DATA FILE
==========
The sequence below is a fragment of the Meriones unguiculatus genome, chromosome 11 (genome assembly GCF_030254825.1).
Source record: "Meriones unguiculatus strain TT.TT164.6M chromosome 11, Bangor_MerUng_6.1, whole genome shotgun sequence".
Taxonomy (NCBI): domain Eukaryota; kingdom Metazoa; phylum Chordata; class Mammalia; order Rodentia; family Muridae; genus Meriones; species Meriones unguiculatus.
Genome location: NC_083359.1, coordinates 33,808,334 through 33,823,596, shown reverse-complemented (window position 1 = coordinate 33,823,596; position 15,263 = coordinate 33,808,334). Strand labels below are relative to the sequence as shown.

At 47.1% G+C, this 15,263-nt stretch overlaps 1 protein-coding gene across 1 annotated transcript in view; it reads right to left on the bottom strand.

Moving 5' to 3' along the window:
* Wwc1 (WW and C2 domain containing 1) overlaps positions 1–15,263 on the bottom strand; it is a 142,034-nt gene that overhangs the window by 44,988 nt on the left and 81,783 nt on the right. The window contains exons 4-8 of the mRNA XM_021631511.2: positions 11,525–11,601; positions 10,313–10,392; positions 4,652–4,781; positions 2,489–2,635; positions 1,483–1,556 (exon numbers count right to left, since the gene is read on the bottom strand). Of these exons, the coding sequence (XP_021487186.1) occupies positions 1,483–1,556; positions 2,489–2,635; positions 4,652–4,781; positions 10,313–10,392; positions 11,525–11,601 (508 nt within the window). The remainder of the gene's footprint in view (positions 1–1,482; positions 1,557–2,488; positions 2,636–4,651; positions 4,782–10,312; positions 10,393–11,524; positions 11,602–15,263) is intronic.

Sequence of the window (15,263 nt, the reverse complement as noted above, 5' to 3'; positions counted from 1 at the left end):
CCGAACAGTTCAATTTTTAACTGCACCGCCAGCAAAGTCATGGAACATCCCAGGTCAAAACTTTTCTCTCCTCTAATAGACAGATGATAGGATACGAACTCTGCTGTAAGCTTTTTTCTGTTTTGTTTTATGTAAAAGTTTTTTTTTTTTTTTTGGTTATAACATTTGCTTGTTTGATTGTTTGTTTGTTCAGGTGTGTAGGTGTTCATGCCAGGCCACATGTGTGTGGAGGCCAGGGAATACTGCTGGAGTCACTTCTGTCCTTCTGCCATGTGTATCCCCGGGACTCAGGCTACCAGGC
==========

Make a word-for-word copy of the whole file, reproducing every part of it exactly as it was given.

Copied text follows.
The sequence below is a fragment of the Meriones unguiculatus genome, chromosome 11 (genome assembly GCF_030254825.1).
Source record: "Meriones unguiculatus strain TT.TT164.6M chromosome 11, Bangor_MerUng_6.1, whole genome shotgun sequence".
Taxonomy (NCBI): domain Eukaryota; kingdom Metazoa; phylum Chordata; class Mammalia; order Rodentia; family Muridae; genus Meriones; species Meriones unguiculatus.
Genome location: NC_083359.1, coordinates 33,808,334 through 33,823,596, shown reverse-complemented (window position 1 = coordinate 33,823,596; position 15,263 = coordinate 33,808,334). Strand labels below are relative to the sequence as shown.

At 47.1% G+C, this 15,263-nt stretch overlaps 1 protein-coding gene across 1 annotated transcript in view; it reads right to left on the bottom strand.

Moving 5' to 3' along the window:
* Wwc1 (WW and C2 domain containing 1) overlaps positions 1–15,263 on the bottom strand; it is a 142,034-nt gene that overhangs the window by 44,988 nt on the left and 81,783 nt on the right. The window contains exons 4-8 of the mRNA XM_021631511.2: positions 11,525–11,601; positions 10,313–10,392; positions 4,652–4,781; positions 2,489–2,635; positions 1,483–1,556 (exon numbers count right to left, since the gene is read on the bottom strand). Of these exons, the coding sequence (XP_021487186.1) occupies positions 1,483–1,556; positions 2,489–2,635; positions 4,652–4,781; positions 10,313–10,392; positions 11,525–11,601 (508 nt within the window). The remainder of the gene's footprint in view (positions 1–1,482; positions 1,557–2,488; positions 2,636–4,651; positions 4,782–10,312; positions 10,393–11,524; positions 11,602–15,263) is intronic.

Sequence of the window (15,263 nt, the reverse complement as noted above, 5' to 3'; positions counted from 1 at the left end):
CCGAACAGTTCAATTTTTAACTGCACCGCCAGCAAAGTCATGGAACATCCCAGGTCAAAACTTTTCTCTCCTCTAATAGACAGATGATAGGATACGAACTCTGCTGTAAGCTTTTTTCTGTTTTGTTTTATGTAAAAGTTTTTTTTTTTTTTTTGGTTATAACATTTGCTTGTTTGATTGTTTGTTTGTTCAGGTGTGTAGGTGTTCATGCCAGGCCACATGTGTGTGGAGGCCAGGGAATACTGCTGGAGTCACTTCTGTCCTTCTGCCATGTGTATCCCCGGGACTCAGGCTACCAGGC